Executive Summary: On January 9, 2017, the U.S. Ninth Circuit Court of Appeals ruled in Navarro v. Encino Motorcars, for the second time, that service advisors at automotive dealerships are not exempt from overtime. In 2015, the Ninth Circuit relied on U.S. Department of Labor regulations to hold that service advisors are not exempt. In June 2016, the U.S. Supreme Court reversed that ruling, finding that the regulations were not entitled to deference, and directed the Ninth Circuit to reconsider the issue without regard to the DOL regulations.
The exemption at issue involves “any salesman, partsman or mechanic primarily engaged in selling or servicing automobiles.” 29 U.S.C. 213(b)(10). The Ninth Circuit ruled that based on a plain reading of statutory text, principles of statutory interpretation (narrow construction of FLSA exemptions), and legislative history, the exemption does not encompass service advisors.
The Ninth Circuit covers Alaska, Arizona, California, Hawaii, Idaho, Montana, Nevada, Oregon and Washington. The ruling conflicts with decisions by several other circuit courts of appeals. Given those conflicts, this case may be headed back to the Supreme Court.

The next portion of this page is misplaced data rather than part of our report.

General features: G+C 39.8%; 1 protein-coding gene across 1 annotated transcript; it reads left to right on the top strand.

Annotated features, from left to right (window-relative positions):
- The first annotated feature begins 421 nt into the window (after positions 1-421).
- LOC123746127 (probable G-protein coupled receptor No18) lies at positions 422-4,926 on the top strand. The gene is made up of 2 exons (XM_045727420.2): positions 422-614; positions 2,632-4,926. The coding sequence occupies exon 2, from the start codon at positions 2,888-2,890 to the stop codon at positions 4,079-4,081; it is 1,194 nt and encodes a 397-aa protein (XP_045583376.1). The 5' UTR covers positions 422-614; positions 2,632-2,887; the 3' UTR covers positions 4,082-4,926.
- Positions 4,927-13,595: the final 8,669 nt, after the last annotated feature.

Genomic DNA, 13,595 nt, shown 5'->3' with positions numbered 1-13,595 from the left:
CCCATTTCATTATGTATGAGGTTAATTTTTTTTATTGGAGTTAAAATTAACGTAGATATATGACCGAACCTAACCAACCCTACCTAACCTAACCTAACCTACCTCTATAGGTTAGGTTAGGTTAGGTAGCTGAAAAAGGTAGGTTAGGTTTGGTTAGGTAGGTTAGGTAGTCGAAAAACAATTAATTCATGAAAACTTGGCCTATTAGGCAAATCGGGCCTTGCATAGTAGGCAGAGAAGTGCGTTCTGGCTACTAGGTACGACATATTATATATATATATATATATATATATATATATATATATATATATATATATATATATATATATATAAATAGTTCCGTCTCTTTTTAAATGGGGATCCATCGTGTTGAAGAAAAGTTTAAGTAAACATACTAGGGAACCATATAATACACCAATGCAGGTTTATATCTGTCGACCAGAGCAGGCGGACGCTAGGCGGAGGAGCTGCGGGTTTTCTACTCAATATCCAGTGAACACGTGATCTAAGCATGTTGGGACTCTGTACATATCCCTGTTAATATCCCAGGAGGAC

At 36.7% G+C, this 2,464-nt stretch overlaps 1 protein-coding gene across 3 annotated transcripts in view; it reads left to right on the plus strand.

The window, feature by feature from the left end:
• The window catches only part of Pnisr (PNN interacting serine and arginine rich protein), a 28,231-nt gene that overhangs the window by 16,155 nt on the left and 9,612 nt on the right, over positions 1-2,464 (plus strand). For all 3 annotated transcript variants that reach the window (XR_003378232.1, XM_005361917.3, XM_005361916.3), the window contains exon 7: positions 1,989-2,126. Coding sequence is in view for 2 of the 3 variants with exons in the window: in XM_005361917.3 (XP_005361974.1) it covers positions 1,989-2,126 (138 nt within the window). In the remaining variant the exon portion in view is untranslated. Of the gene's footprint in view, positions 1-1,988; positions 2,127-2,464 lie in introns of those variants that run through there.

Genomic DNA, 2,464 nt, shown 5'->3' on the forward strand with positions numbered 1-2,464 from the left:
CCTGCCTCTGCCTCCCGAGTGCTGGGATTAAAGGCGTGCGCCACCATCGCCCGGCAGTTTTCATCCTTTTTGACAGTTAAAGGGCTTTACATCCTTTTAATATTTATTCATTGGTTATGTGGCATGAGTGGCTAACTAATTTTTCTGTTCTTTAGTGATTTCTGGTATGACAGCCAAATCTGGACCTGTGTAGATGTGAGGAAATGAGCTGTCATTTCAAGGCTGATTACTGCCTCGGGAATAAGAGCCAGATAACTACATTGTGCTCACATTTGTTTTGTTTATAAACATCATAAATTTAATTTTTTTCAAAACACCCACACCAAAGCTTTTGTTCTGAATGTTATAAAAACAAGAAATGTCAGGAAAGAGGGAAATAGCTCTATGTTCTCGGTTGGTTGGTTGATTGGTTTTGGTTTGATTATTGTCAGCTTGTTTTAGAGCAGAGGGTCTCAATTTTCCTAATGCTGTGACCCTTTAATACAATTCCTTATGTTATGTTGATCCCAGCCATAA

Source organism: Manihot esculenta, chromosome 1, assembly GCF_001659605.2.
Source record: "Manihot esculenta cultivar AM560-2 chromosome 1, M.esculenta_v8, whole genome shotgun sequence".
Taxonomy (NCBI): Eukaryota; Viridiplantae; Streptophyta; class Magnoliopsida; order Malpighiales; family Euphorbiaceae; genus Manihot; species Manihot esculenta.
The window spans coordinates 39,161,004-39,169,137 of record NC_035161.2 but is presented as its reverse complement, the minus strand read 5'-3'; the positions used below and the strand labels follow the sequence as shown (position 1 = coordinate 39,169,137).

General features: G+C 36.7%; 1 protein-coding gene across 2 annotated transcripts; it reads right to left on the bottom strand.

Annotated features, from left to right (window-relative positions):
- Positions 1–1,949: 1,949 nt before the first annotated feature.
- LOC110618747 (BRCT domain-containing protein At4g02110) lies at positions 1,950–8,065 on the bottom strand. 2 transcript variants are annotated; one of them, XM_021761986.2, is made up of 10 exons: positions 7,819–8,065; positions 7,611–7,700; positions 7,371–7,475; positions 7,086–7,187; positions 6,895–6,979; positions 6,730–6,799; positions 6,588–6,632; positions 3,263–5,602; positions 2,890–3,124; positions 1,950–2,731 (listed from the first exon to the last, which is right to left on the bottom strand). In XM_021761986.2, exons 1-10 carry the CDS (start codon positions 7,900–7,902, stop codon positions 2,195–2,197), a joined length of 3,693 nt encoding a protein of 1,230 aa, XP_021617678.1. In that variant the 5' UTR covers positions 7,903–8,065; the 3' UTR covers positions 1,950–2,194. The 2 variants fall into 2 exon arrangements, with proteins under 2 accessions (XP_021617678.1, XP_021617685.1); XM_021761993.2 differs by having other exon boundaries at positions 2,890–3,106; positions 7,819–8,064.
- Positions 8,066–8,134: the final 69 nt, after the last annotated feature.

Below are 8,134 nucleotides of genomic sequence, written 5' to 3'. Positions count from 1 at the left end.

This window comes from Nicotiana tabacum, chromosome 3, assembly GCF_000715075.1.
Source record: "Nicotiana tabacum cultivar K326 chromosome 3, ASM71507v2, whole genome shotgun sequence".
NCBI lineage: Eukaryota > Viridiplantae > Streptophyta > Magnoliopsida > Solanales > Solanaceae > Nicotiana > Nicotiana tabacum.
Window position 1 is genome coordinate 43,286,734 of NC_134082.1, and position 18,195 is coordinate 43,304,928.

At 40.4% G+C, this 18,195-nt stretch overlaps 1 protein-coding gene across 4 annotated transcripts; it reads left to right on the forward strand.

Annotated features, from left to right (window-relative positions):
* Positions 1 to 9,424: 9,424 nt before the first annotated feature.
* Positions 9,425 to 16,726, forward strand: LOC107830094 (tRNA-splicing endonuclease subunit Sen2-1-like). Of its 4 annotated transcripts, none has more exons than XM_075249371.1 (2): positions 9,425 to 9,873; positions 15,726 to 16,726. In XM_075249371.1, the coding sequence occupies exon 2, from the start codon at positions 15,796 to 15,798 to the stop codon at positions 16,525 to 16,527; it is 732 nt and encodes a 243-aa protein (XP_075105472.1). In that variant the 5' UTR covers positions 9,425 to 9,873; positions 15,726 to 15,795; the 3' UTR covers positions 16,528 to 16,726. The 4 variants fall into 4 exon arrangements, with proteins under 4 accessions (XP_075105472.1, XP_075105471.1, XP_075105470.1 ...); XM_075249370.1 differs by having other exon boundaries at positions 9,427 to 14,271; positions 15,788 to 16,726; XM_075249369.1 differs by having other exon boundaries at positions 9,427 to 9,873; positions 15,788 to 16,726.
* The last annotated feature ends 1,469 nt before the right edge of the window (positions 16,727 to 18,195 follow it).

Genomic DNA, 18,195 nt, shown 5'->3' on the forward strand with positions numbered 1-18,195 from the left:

It is possible that depending on how the service advisor job is structured and compensated and applicable federal and state law, service advisors might be exempt from overtime using another exemption such as the 7(i) commissioned employee under the FLSA. 29 U.S.C. 207(i).
Employers’ Bottom Line:
This ruling is likely to lead to additional lawsuits against dealerships concerning overtime compensation for service advisors unless it is overruled. It is another example that widely accepted industry pay practices may be vulnerable to legal challenge. Despite the incoming Trump administration and anticipated changes at the Department of Labor, wage and hour litigation is likely to remain a major concern for employers.